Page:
Testimonial: Brooks + Aetrex Lynco Orthotic, a Perfect Custom-Fitted Solution!

Proper footwear is the most important piece of gear a runner can invest in. Period. It’s not the supplements, the clothes, or even the recovery massage sandals and rollers. Yes, those are all extremely important, too, but it all starts with proper footwear. 

 

It bears stressing because, as a younger runner, I never took this seriously. Rather, I would habitually rock some $40 discount pair of shoes that may or may not have been designed for running until they effectively disintegrated from overuse. I’m not proud of this, but there it is.

 

Needless to say, I’ve gotten much better about my footwear behavior, and my feet and knees really appreciate this. 

 

Aetrex Lynco Orthotics With Brooks Ghost Running ShoeSo I was excited when I got the opportunity to try out a new pair of the Brooks Ghost 14 shoes along with an accompanying pair of Aetrex orthotic inserts. Now, Brooks are my go-to shoes these days anyway, so I won’t go into much detail there. Running in a brand new pair of Brooks is like running on a pillowy cloud. Nothing quite beats that first run. (Note: A properly fit pair of running shoes should never have to be broken in. If they aren’t comfortable out of the box, you probably have the wrong style or size, and you may want to consider getting a professional fitting.)

 

Anyway, what I want to focus on here is my experience using the Aetrex inserts with the new shoes, since I have never used these — or any other brand — before. The first thing I noticed is that they add a significantly thicker layer of cushion to my shoes. I mention this for two reasons: You’re getting a whole lot more shock-absorbing padding on your feet with these bad boys, but that means your shoes will fit a bit snugger than normal. As a standard practice, I always size my running shoes up by half a size, so mine were still comfortable. But if you don’t do this, you should start, whether or not you go down the orthotic-insert road. (Your feet swell when you run, so it’s just a good idea in general.)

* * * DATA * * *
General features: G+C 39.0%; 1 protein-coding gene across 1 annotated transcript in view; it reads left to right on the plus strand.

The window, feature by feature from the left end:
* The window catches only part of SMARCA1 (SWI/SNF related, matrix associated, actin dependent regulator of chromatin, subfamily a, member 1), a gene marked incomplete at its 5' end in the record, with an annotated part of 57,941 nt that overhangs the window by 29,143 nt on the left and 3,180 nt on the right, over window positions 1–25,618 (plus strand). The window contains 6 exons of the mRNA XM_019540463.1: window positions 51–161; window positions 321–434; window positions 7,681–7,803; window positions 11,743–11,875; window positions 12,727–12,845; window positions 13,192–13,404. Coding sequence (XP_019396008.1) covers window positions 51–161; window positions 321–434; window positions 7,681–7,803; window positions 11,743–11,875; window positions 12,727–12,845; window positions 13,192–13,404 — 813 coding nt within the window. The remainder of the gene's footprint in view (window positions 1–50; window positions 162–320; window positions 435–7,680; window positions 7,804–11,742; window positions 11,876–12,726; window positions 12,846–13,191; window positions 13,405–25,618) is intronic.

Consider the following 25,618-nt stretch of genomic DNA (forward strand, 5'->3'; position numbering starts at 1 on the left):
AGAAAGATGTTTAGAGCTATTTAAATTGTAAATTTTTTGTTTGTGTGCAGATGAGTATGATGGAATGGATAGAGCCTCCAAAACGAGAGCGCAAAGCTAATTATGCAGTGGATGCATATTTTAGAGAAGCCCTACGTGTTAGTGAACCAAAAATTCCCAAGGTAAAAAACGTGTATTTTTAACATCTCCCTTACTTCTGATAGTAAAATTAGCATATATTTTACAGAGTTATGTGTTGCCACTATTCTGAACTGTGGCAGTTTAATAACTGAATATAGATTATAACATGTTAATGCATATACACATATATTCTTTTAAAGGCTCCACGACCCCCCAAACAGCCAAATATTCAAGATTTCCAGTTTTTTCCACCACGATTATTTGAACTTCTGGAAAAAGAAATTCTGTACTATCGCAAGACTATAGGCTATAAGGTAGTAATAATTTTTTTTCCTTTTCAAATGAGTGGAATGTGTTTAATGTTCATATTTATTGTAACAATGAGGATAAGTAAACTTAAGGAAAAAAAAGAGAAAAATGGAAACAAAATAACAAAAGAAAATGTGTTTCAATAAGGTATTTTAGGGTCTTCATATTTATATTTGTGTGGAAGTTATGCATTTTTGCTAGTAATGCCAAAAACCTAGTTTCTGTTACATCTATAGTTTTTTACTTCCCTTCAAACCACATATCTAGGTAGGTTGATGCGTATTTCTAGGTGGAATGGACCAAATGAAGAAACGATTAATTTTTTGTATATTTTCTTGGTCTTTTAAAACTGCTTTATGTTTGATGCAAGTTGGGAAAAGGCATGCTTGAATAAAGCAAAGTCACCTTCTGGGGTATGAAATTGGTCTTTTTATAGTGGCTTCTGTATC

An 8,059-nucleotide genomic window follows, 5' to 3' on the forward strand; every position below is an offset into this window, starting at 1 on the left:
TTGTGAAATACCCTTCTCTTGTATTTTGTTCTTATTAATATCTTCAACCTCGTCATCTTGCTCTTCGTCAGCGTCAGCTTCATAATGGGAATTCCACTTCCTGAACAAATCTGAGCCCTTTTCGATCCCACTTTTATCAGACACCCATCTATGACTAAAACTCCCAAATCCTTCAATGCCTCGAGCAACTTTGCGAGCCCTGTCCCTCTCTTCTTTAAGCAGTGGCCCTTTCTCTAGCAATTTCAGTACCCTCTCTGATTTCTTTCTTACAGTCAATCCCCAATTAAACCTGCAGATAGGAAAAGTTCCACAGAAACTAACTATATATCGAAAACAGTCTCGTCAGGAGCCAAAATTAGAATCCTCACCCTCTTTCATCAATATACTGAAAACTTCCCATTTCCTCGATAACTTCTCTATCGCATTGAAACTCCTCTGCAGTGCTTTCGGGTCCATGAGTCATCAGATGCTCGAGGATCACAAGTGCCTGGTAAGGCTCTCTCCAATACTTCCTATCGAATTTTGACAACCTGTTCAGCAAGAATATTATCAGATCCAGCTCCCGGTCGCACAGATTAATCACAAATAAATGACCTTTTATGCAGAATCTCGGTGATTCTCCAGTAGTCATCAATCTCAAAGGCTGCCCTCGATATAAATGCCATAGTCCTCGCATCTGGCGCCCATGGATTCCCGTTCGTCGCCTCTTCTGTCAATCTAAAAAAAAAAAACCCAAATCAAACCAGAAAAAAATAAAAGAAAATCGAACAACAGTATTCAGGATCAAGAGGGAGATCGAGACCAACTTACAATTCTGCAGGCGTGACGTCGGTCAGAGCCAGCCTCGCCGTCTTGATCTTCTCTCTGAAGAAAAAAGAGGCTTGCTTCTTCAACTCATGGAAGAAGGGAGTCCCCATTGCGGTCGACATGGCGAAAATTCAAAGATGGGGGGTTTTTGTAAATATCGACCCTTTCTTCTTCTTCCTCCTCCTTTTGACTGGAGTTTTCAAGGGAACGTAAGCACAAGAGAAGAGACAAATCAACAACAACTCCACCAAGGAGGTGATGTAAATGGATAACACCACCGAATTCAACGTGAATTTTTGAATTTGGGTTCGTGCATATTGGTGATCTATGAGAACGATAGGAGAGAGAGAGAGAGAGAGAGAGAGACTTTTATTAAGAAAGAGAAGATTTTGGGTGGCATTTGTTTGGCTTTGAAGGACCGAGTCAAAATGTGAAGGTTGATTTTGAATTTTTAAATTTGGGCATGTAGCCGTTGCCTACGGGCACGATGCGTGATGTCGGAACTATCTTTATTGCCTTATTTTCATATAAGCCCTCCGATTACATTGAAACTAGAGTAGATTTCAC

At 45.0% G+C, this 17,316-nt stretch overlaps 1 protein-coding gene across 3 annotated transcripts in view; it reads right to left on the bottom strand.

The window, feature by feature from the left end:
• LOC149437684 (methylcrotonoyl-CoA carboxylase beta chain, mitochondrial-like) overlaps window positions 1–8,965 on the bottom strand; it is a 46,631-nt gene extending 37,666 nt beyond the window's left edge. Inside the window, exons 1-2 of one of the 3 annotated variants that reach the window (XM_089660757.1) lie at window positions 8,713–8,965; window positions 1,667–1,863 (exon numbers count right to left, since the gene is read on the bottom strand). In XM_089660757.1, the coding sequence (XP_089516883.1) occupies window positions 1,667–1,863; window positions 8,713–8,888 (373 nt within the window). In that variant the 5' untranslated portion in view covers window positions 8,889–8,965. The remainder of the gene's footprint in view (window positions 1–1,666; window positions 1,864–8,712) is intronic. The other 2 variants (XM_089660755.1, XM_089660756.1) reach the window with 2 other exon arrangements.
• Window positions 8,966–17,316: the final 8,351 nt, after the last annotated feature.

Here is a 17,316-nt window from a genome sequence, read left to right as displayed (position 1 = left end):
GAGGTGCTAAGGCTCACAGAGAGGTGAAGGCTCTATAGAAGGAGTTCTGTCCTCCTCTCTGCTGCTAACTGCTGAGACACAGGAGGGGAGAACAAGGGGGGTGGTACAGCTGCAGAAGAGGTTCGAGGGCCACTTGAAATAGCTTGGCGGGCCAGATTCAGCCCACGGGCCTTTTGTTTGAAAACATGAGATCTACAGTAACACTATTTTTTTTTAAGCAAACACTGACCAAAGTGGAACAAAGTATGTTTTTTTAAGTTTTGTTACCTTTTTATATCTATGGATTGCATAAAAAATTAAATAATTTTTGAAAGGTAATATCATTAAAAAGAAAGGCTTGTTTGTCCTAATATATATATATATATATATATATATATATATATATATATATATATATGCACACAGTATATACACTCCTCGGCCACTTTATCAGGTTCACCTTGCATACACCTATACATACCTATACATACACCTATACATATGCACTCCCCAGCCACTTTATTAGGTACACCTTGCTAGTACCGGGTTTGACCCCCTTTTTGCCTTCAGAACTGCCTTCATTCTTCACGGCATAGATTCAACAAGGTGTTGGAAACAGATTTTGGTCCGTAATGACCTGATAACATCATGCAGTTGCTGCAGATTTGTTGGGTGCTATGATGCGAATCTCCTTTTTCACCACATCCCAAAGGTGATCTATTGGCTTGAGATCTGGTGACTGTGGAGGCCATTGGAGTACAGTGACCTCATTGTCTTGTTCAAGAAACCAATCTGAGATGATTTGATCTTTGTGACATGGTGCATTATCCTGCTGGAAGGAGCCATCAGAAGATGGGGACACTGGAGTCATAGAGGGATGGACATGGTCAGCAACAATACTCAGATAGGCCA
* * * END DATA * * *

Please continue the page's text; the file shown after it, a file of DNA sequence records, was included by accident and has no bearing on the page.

Aetrex Insole Versus Brooks Insole

 

Timing was on my side when my shoes and inserts arrived. The first week I ran in them, I was home in sunny Florida, where my very flat running route has almost zero elevation gain. (Specifically, the gain here is three feet.) I then took them on the road with me for two weeks where I averaged 330–450 feet of elevation during my runs. I love that I got to really give them a good beating, so to speak, and see how they stood up when compared to a week of my normal runs.

 

Aetrex Lynco OrthoticsLet me tell you: They stood up. I mentioned before that my arches tend to be a (slight) problem area for my otherwise very neutral feet. These inserts give me just a skosh more support in my arch than comes with the Ghost 14 shoes, but that slight edge is noticeable… in a good way. 

 

Much like the Kenkohs I tested a couple of months back , the Aetrex inserts apply just the right amount of pressure to my arches, right where I need it. I do believe they played a role in helping me take on those significant climbs I faced on my hilly runs, particularly since I was able to clock significantly more miles with no additional downtime needed for recovery. That was the real test, as far as I’m concerned. 

 

All that being said, I’m going to be real with you. If you’re going to invest in a pair of Brooks — and I highly recommend that you do, whether you want to step up your running game or simply just want to show your feet some much-needed day-to-day love — you should be good to go with the right style right out of the box. These shoes are designed to make running as comfortable as possible, and there are so many different styles to accommodate different needs.

 

But the real magic is the potential for these Aetrex insoles to extend the lifespan of your Brooks. You see, running shoes generally have a limited shelf life, so to speak — that is to say, most runners retire their shoes after 300–500 miles. In my experience, the traction on the sole is almost always still perfectly fine; it’s the cushion that falls flat, so your feet are no longer getting the support they originally were. And we all know support is a key factor in avoiding injury while out running. 

 

That’s where, for me, Aetrex can bring in some real, lasting value. I love the support they give my feet. I also love that they’re less than half the cost of a new pair of Brooks, which means I can breathe new life into my otherwise perfectly fine Brooks simply by sliding in a new pair of orthotics. Combined, the two create an almost symbiotic relationship that will let me invest a whole lot less in my footwear while still keeping the health of my feet front of mind. 

 

Joshua Pramis
www.joshua-pramis.com
@joshuapramis

 

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